Maryland biologists remain mystified over the cause of lesions in fish caught on the Eastern Shore's Pocomoke River and plan to assemble a team of experts from state and federal agencies and universities to review their findings.

The state began intensive water quality monitoring at 18 sites in the Pocomoke River and Sound in June, and the sampling is expected to continue on at least a monthly basis through the summer.

"We're taking this very seriously," said Robert Magnien, a scientist with the Maryland Department of Natural Resources who is coordinating the investigation. "We want to get to the bottom of it."

In addition, the state is continuing to sample the river for Pfiesteria piscicida, a flesh-eating algae blamed for massive fish kills in North Carolina. Most tests have turned up negative, though one sample collected by a television reporter and sent to a North Carolina researcher was reported to contain the deadly algae.

Officials say that although Pfiesteria may be in the river, it may not be abundant enough to be responsible for the lesions.

"We're pretty accepting of the fact that Pfiesteria is probably present in the Pocomoke," Magnien said. "It is probably present in most Bay areas that have some salinity, and it has probably been here for thousands of years. But the key thing, in terms of whether it is here, in North Carolina, or anywhere else, is how abundant and widespread it is. Certainly there is no overwhelming evidence that it is common and abundant."

Although Pfiesteria is most often associated with fish kills, Magnien said research also indicates that it can result in lesions without killing fish.

But, Magnien said, Pfiesteria is not linked to all lesions. Research in North Carolina has indicated that wastes from passing schools of fish may serve to trigger Pfiesteria, which spends most of its time dormant in cysts on bottom sediment, to enter the water en masse. They release a toxin that stuns the fish, then begin to eat its flesh.

Lesions from Pfiesteria are most apt to appear in the vent area of fish where wastes are excreted. But Even lesions there may have other causes, Magnien said.

Magnien said the lesions on Pocomoke fish could have other explanations, including contaminants, natural environmental stresses-the river had more fresh water and was more acidic than normal from last fall through this spring-and predation.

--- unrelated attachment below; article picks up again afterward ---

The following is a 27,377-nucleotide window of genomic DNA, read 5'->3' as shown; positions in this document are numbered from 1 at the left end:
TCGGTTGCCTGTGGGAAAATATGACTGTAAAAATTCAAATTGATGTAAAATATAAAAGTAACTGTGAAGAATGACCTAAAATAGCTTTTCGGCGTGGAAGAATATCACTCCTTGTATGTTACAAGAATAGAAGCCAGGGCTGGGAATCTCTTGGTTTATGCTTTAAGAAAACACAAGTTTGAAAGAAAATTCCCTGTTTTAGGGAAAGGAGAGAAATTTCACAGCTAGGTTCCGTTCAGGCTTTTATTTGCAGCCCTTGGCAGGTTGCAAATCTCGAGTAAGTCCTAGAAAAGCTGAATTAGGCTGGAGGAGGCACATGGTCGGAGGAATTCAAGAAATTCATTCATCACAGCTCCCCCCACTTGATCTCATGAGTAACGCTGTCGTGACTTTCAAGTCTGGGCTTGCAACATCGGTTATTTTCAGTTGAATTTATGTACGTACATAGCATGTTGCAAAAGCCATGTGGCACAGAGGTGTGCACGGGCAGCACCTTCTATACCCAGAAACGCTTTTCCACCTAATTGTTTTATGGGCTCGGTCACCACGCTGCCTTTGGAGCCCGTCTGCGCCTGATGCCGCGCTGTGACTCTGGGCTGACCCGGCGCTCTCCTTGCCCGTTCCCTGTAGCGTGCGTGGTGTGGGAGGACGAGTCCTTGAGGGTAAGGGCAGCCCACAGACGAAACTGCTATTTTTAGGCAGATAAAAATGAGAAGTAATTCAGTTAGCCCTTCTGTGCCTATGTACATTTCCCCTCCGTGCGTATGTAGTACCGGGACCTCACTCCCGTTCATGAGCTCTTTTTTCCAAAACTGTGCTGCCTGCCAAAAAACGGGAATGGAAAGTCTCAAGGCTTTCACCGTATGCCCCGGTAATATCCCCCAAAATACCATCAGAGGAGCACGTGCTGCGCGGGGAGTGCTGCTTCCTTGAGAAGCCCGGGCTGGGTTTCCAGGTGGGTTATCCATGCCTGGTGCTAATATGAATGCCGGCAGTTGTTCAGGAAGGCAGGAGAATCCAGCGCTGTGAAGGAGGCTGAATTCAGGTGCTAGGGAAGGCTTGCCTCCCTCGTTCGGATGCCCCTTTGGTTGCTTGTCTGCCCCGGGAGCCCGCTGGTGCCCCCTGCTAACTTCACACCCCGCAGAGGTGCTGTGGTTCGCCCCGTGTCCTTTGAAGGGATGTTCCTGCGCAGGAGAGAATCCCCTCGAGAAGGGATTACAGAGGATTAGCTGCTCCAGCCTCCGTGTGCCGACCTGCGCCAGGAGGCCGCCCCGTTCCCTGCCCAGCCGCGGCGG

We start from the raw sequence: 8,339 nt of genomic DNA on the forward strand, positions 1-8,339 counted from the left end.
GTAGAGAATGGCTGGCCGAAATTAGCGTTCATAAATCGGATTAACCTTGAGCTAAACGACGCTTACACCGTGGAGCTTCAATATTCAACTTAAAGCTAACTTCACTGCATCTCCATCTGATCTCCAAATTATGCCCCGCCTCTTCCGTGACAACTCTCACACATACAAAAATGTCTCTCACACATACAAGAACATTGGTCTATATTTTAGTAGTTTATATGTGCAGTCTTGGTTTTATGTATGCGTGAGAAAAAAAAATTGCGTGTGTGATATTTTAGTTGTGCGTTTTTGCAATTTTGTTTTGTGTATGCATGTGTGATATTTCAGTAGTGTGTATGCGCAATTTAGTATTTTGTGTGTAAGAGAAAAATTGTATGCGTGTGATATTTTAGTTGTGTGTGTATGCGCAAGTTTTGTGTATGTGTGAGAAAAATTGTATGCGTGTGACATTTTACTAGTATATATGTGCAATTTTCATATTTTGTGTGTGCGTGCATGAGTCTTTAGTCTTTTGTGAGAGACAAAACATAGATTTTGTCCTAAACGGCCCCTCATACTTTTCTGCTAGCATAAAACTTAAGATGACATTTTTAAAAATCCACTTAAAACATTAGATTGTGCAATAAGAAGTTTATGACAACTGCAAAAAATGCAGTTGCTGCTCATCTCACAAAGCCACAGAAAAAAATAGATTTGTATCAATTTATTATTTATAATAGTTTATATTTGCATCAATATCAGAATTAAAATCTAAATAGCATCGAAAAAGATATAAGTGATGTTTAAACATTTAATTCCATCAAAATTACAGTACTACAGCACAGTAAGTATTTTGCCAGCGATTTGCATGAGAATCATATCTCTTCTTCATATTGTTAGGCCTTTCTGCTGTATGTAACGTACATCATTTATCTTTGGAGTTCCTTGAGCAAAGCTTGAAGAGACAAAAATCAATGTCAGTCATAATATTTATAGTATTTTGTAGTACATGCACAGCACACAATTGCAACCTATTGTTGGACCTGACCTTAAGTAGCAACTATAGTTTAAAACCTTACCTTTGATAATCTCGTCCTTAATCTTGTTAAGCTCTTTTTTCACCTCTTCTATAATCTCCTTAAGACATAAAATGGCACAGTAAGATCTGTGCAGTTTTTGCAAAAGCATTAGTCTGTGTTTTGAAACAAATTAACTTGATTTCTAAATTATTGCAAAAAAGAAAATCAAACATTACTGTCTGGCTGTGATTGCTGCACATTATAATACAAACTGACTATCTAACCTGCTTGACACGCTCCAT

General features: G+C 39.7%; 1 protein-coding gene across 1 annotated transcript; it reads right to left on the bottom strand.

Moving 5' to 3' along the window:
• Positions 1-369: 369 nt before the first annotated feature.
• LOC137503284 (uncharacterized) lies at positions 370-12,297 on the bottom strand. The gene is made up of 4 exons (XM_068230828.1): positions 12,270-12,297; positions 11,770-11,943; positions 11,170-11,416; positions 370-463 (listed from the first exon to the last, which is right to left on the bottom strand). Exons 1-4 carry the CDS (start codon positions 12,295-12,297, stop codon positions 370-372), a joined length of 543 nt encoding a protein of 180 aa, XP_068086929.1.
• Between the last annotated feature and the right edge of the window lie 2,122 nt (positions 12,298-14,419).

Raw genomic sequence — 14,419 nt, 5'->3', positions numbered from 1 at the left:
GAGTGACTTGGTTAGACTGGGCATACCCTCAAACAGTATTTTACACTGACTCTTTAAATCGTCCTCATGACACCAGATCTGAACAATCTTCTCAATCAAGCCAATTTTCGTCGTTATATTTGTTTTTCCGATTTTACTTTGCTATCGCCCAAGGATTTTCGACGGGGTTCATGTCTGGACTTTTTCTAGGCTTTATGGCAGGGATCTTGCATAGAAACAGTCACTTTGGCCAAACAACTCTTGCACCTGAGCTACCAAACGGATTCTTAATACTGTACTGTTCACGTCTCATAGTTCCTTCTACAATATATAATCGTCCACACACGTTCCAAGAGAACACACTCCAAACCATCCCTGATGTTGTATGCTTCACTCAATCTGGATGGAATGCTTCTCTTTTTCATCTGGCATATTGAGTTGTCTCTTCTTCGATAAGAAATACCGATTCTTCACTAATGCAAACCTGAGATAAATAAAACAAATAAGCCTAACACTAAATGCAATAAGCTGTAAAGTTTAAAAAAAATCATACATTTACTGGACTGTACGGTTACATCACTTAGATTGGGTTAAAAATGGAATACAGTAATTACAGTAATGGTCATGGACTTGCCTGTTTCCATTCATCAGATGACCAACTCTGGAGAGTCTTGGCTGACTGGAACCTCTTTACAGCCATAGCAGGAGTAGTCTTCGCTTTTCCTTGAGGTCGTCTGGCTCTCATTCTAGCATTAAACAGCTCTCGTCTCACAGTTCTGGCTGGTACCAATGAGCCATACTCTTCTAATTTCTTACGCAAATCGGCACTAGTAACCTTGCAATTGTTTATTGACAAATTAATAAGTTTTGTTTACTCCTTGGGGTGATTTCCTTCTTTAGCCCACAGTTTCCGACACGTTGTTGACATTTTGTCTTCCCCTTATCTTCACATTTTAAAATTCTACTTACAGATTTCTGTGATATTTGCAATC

Such stresses can make the fish vulnerable to fungi or bacteria infections which lead to lesions.

Watermen have reported finding fish with ulcerous lesions since last fall. Some said that in past months, as much as 40 percent of their catch have had lesions.

Recent fish samples collected by state biologists have found fewer fish with lesions. Those found with lesions in the most recent sampling were in the lower Pocomoke near Pocomoke Sound.

Of 453 fish caught June 19 with watermen near Pocomoke Sound, 12 had lesions. Of 2,426 caught June 17-18 throughout the Pocomoke, only 2 had lesions, and both were taken near the Sound, according to DNR figures.

Magnien said the department has been working with outside experts and hopes to convene a workshop later this summer to review the findings and plan future monitoring and research activities.

Meanwhile, a fish kill involving as many as 10,000 fish occurred in a retention pond located within the Pocomoke watershed in June, but officials say the kill appeared to be unrelated to the lesion issue.

The dead fish, mostly minnows, were found in a stormwater retention pond up a ditch that was connected to the river.

Charles Poukish, who investigates fish kills for the Maryland Department of the Environment, said it appeared likely that the fish had entered the pond during high tide, then could not escape.

An algae bloom found in the pond may have depleted the oxygen in the water and killed the fish, Poukish said. The algae was not Pfiesteria.

"It appears to be a typical type of enrichment, depleted-oxygen related problem," Poukish said.

Poukish said the state typically has one or two fish kills a year that involve more than 10,000 fish.

The DNR has established a special toll-free phone number for reporting fish lesions found in Maryland's portion of the Bay. The number is 1-888-448-0012.